Why not draw inspiration from a myth you know isn’t based on fact? Why does that idea harm your beliefs? For some folk, it just suits them more than the half-true (at best), ‘legitimate’ religions of the world. Some mystics would bluntly state both come from the same source (one version of which is Alan Moore’s concept of Ideaspace). Some would even say it’s more honest than insisting a blurry, ancient myth structure is unassailable truth. At worst, it’s a new perspective, a different angle from which to view the numinous signals that inspire all faith. (Assuming of course that you’re not one of those believers who’s utterly certain theirs is the One True Way…)

There’s nothing at all wrong with drawing on avowedly fictional sources for definitions of your personality, mysticism, even sexuality. The trick is, as I’ve said often before, being able to step away from that viewpoint from time to time, to consider it as if real, not as real. And to be fair, many of those who identify as Otherkin do so. It’s nowhere near as simple as these people suddenly deciding they’re a dragon and not actually thinking about what that entails…

From my experience in these realms, that’s actually hard to do. There’s something deeply attractive, even intoxicating, about getting some confirmation that not only are you not like everyone else, but that there are people similar to you who feel much the same way. The dichotomy of being an individual and being part of a tribe, combined. For me, finally, it was a good and beneficial place to visit, but I couldn’t stay there. For others, it’s a perfect fit. Same could be said of any faith or perspective, really.

But there’s no question that once you permit the possibility of a belief based on fiction having as much validity in consensual reality as established religions, all sorts of interesting problems occur.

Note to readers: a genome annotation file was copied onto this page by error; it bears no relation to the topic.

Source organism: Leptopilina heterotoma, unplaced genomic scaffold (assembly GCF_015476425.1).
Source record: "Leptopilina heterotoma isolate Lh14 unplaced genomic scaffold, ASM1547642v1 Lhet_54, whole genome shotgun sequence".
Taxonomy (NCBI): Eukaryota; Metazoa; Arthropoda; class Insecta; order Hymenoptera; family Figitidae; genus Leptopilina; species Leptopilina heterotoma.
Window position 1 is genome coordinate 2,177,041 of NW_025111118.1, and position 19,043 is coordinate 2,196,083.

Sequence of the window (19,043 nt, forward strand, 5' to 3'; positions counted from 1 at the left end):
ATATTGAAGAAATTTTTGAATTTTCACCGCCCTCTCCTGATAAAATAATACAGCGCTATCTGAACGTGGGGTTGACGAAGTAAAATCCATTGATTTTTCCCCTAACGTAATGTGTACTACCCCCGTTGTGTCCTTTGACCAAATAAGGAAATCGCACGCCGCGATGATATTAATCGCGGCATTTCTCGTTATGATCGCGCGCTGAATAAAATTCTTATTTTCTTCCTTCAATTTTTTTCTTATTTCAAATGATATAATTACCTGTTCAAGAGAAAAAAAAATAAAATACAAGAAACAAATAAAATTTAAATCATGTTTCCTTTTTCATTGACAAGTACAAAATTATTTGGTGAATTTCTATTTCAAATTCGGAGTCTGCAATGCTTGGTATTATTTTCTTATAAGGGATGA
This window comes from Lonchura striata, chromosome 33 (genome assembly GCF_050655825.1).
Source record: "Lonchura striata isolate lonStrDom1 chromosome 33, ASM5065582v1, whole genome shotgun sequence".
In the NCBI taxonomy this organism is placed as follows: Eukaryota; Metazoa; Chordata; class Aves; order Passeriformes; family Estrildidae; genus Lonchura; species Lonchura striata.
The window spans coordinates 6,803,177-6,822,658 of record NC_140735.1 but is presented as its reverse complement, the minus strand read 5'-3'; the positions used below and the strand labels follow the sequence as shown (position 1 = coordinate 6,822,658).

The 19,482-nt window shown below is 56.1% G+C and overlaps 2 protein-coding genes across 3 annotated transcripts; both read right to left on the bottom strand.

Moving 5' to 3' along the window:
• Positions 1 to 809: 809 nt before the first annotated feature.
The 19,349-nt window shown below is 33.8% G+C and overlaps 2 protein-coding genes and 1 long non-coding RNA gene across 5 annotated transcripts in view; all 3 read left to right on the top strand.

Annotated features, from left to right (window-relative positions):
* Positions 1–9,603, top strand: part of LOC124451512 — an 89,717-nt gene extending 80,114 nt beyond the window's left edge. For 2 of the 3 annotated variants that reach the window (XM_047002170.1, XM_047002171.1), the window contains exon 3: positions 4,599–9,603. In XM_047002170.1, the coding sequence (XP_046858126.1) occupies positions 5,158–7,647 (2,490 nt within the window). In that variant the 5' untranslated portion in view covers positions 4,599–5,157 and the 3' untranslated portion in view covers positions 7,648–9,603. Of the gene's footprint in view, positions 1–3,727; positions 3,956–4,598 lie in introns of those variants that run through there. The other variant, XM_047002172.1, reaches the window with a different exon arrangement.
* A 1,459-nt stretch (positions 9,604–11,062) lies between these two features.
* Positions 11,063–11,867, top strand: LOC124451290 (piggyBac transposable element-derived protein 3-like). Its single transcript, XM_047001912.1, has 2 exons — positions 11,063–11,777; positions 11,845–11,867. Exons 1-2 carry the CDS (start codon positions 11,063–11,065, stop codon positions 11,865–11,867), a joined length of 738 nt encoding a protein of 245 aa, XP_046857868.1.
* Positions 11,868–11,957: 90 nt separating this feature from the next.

Such as the one which sounds an awful lot like a bad joke, that starts “this Jedi walks into a Job Centre…

More on that next time…

“The movie is the modern equivalent of oral tradition. The indigenous people would transfer their theology and ancestral through storytelling. Those stories were mythological from modern standpoint, but still maintained identity in their cultures. Avatar is our equivalent of oral tradition.”

http://nadl-org.livejournal.com/1011.html

———————-

Post Script:

I’m far from the only occultist to note and draw inspiration from the Otherkin – the clear leader in this field is Lupa, whose drawing together of the Otherkin impulse and older shamanic aspects (such as shape-shifting) is well worth your time. Start here with her piece on Shamanism & Subjectivity. This old thread at Barbelith is also worth reading.

If you feel drawn to looking at the Otherkin community further, you could do worse than looking at the forums at Otherkin.com. But if you’re going to comment, don’t be so impolite as to troll or stir it – for one thing, they’ve heard it all before.

And a big retrospective thanks to the Elves – you know who you are…


No hay banda!

24 January, 2009

Been on a bit of a David Lynch binge the last couple of days – with both Beloveds away, I can induge those pleasures neither appreciates. As ever, that man’s movies get me all kinds of mystical and Mason Lang-y. (More about Mason and his odd tastes in movie criticism later.)